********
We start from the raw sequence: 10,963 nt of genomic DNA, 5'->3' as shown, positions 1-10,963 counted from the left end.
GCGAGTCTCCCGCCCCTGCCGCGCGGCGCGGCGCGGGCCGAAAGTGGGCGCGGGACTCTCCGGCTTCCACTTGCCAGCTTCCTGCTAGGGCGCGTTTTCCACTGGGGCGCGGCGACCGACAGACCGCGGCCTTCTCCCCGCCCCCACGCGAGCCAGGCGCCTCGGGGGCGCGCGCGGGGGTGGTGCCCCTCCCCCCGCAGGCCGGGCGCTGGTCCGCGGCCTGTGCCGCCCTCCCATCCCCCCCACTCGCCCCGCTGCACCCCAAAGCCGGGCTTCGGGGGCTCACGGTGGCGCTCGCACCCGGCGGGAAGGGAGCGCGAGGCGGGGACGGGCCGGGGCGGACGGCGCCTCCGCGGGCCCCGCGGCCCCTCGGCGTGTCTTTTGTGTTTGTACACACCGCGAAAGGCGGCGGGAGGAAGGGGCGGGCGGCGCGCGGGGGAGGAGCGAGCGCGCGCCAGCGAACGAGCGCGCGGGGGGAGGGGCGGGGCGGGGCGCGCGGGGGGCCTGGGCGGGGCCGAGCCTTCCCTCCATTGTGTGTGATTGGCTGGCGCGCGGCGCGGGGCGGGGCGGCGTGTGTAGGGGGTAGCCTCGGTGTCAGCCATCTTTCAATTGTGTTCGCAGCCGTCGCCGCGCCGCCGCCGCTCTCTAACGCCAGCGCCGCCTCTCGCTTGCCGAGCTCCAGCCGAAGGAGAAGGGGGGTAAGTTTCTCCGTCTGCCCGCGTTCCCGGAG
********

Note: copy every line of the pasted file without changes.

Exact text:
We start from the raw sequence: 10,963 nt of genomic DNA, 5'->3' as shown, positions 1-10,963 counted from the left end.
GCGAGTCTCCCGCCCCTGCCGCGCGGCGCGGCGCGGGCCGAAAGTGGGCGCGGGACTCTCCGGCTTCCACTTGCCAGCTTCCTGCTAGGGCGCGTTTTCCACTGGGGCGCGGCGACCGACAGACCGCGGCCTTCTCCCCGCCCCCACGCGAGCCAGGCGCCTCGGGGGCGCGCGCGGGGGTGGTGCCCCTCCCCCCGCAGGCCGGGCGCTGGTCCGCGGCCTGTGCCGCCCTCCCATCCCCCCCACTCGCCCCGCTGCACCCCAAAGCCGGGCTTCGGGGGCTCACGGTGGCGCTCGCACCCGGCGGGAAGGGAGCGCGAGGCGGGGACGGGCCGGGGCGGACGGCGCCTCCGCGGGCCCCGCGGCCCCTCGGCGTGTCTTTTGTGTTTGTACACACCGCGAAAGGCGGCGGGAGGAAGGGGCGGGCGGCGCGCGGGGGAGGAGCGAGCGCGCGCCAGCGAACGAGCGCGCGGGGGGAGGGGCGGGGCGGGGCGCGCGGGGGGCCTGGGCGGGGCCGAGCCTTCCCTCCATTGTGTGTGATTGGCTGGCGCGCGGCGCGGGGCGGGGCGGCGTGTGTAGGGGGTAGCCTCGGTGTCAGCCATCTTTCAATTGTGTTCGCAGCCGTCGCCGCGCCGCCGCCGCTCTCTAACGCCAGCGCCGCCTCTCGCTTGCCGAGCTCCAGCCGAAGGAGAAGGGGGGTAAGTTTCTCCGTCTGCCCGCGTTCCCGGAG